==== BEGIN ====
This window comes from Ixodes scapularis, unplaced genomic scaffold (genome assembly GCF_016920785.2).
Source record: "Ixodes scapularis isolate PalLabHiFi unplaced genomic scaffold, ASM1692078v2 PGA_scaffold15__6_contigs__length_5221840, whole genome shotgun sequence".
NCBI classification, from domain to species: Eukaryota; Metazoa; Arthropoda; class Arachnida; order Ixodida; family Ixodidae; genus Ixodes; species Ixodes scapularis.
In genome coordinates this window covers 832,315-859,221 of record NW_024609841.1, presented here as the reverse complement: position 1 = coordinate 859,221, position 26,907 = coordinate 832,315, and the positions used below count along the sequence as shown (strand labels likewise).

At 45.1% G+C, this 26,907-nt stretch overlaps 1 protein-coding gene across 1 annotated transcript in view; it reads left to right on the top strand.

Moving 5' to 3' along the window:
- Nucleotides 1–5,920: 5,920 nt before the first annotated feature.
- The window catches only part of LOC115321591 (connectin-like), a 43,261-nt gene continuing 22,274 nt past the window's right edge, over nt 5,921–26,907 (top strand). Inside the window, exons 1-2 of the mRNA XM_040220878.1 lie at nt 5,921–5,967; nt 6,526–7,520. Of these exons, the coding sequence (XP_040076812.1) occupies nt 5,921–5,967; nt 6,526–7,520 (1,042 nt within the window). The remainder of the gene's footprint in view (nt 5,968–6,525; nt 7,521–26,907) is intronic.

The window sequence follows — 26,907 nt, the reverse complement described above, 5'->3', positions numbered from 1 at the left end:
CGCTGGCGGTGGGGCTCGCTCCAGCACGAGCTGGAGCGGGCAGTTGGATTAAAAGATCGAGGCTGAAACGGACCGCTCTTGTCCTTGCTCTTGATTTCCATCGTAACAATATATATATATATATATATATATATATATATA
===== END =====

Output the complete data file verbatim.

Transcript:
This window comes from Ixodes scapularis, unplaced genomic scaffold (genome assembly GCF_016920785.2).
Source record: "Ixodes scapularis isolate PalLabHiFi unplaced genomic scaffold, ASM1692078v2 PGA_scaffold15__6_contigs__length_5221840, whole genome shotgun sequence".
NCBI classification, from domain to species: Eukaryota; Metazoa; Arthropoda; class Arachnida; order Ixodida; family Ixodidae; genus Ixodes; species Ixodes scapularis.
In genome coordinates this window covers 832,315-859,221 of record NW_024609841.1, presented here as the reverse complement: position 1 = coordinate 859,221, position 26,907 = coordinate 832,315, and the positions used below count along the sequence as shown (strand labels likewise).

At 45.1% G+C, this 26,907-nt stretch overlaps 1 protein-coding gene across 1 annotated transcript in view; it reads left to right on the top strand.

Moving 5' to 3' along the window:
- Nucleotides 1–5,920: 5,920 nt before the first annotated feature.
- The window catches only part of LOC115321591 (connectin-like), a 43,261-nt gene continuing 22,274 nt past the window's right edge, over nt 5,921–26,907 (top strand). Inside the window, exons 1-2 of the mRNA XM_040220878.1 lie at nt 5,921–5,967; nt 6,526–7,520. Of these exons, the coding sequence (XP_040076812.1) occupies nt 5,921–5,967; nt 6,526–7,520 (1,042 nt within the window). The remainder of the gene's footprint in view (nt 5,968–6,525; nt 7,521–26,907) is intronic.

The window sequence follows — 26,907 nt, the reverse complement described above, 5'->3', positions numbered from 1 at the left end:
CGCTGGCGGTGGGGCTCGCTCCAGCACGAGCTGGAGCGGGCAGTTGGATTAAAAGATCGAGGCTGAAACGGACCGCTCTTGTCCTTGCTCTTGATTTCCATCGTAACAATATATATATATATATATATATATATATATATA